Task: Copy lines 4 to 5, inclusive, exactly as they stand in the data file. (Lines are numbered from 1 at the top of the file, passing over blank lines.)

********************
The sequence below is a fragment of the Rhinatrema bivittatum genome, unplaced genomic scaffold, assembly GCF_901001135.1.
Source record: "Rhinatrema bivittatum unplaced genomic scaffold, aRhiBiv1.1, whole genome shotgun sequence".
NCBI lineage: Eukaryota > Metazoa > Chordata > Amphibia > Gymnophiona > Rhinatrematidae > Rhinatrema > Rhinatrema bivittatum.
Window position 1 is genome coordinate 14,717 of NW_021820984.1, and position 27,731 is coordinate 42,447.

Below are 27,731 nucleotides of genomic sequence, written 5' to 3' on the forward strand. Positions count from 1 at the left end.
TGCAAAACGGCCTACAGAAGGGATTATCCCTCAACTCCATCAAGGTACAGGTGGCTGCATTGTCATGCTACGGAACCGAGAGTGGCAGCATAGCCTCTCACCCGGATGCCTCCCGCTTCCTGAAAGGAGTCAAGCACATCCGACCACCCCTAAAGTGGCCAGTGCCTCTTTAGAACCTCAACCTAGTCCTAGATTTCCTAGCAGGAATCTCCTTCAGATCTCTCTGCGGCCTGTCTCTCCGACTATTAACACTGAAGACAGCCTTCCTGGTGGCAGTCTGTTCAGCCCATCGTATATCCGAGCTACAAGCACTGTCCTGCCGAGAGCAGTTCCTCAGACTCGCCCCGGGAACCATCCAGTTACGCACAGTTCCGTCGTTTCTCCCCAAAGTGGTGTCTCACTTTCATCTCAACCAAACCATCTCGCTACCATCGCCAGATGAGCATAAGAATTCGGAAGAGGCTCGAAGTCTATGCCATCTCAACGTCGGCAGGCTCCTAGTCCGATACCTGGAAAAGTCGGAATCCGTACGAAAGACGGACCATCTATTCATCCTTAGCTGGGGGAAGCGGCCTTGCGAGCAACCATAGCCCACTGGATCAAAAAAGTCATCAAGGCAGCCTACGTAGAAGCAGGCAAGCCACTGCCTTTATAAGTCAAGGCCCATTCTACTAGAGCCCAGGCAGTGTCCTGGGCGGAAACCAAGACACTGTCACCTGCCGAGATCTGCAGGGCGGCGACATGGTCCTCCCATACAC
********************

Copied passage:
Window position 1 is genome coordinate 14,717 of NW_021820984.1, and position 27,731 is coordinate 42,447.

Below are 27,731 nucleotides of genomic sequence, written 5' to 3' on the forward strand. Positions count from 1 at the left end.